Sliver Paddleboards started building boards with paper plans and we used them in the shop for our custom boards until we had in-house CNC capabilities. The precision CNC cut fishbone frame kits are much quicker to use but the result is virtually the same.
We include the full-scale paper plan of every piece that makes up the internal framework. The paper plans are clearly marked with hole locations and notch depths to ensure everything fits perfectly.
6″ Plastic Squeegee
Drill press with Forstner bit Bits
- Cut out all the templates with scissors leaving them about 1/4″ oversized.
- Arrange all the templates on the plywood leaving enough room between templates for cutting. Leave and extra 1/4″-1/2″ depending on your tools and skill level.
- Lift one piece at a time and spray a light layer of glue on plywood.
- Lay paper template in the fresh glue.
- Lightly smooth the template with plastic scraper or block of wood. This is to make sure the paper is flat and adheres well without any wrinkles.
- Glue the remaining templates.
- Using a bandsaw or jigsaw cut each template a little oversized making sure you are not too close to the lines. The goal is to leave some white paper on the outside of the black lines. In the shop I use a bandsaw and leave and extra 1/16″ of an inch.
- Sand the templates back to the black line. The goal is to remove all the white and leave the black outline. In the shop we use an edge sander (Large belt sander with a table.) Any electric sander that can be held at a 90 degree angle would work.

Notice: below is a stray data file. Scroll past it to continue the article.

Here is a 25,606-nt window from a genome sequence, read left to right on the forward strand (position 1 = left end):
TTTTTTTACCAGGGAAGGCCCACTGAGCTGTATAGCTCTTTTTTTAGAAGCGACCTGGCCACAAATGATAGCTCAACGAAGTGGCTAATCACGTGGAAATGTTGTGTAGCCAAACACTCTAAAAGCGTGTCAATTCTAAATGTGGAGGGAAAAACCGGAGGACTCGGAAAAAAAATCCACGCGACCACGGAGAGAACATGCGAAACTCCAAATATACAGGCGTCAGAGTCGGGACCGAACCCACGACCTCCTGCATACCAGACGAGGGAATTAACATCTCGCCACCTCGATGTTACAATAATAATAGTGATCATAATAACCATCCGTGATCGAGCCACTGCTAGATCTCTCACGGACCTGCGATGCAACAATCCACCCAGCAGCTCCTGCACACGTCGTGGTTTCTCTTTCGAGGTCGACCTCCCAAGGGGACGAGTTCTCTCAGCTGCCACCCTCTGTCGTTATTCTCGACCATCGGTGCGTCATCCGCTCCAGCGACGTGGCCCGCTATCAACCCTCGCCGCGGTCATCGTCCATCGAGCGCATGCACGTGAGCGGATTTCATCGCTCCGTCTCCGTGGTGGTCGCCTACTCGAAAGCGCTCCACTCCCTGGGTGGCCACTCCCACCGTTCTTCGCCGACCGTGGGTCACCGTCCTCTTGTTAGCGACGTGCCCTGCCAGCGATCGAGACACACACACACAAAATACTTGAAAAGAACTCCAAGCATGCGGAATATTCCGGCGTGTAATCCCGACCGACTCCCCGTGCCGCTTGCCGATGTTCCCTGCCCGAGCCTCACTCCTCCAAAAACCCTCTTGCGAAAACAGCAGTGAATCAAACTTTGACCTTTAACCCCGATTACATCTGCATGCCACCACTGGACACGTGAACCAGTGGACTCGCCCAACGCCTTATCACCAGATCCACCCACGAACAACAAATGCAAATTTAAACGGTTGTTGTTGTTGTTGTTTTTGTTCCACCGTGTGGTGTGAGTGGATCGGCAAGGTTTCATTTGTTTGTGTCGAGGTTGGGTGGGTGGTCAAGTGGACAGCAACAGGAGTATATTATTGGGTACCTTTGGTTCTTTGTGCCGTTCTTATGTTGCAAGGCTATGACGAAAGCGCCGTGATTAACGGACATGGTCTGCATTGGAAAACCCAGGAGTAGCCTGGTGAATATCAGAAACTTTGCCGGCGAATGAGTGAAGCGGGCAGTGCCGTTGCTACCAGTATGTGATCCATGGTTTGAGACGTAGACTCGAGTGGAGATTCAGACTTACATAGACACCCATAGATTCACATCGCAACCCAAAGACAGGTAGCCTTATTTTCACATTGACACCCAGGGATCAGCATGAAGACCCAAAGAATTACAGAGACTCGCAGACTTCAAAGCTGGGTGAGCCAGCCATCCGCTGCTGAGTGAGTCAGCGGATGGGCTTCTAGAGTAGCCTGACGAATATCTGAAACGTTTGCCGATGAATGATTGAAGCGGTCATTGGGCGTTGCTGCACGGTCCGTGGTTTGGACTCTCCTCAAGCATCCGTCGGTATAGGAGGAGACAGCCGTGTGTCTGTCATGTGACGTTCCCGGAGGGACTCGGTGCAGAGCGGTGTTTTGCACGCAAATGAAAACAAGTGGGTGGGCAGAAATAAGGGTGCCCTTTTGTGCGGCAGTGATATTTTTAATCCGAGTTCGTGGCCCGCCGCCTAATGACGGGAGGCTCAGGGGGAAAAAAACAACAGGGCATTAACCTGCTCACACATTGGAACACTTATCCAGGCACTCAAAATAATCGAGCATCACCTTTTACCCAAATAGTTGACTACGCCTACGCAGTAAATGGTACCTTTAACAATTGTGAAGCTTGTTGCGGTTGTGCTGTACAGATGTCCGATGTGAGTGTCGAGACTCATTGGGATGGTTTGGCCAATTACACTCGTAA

- Drill all the lightning holes to save weight. (optional)
- Cut the notches for the center spline and the notches for your first starter strip at the bottom of the rail. The notches should be friction fits so you are best to leave the lines and then adjust with sandpaper if needed.
- With a small piece of scrap plywood test each notch and adjust with sandpaper if necessary.
- Glue the two halves of your center spline together with some of the left over plywood. This area will end up being the location of the handle.
- Assemble your completed fishbone.
I made an edge sander by simply laying combination sander on it’s side. The sander rests on a couple of 2×4’s with support blocks holding it at the correct angle. The table is just a scrap of melamine that was rough cut and slid into place with the sander running.
The same idea is pictured here with a belt sander.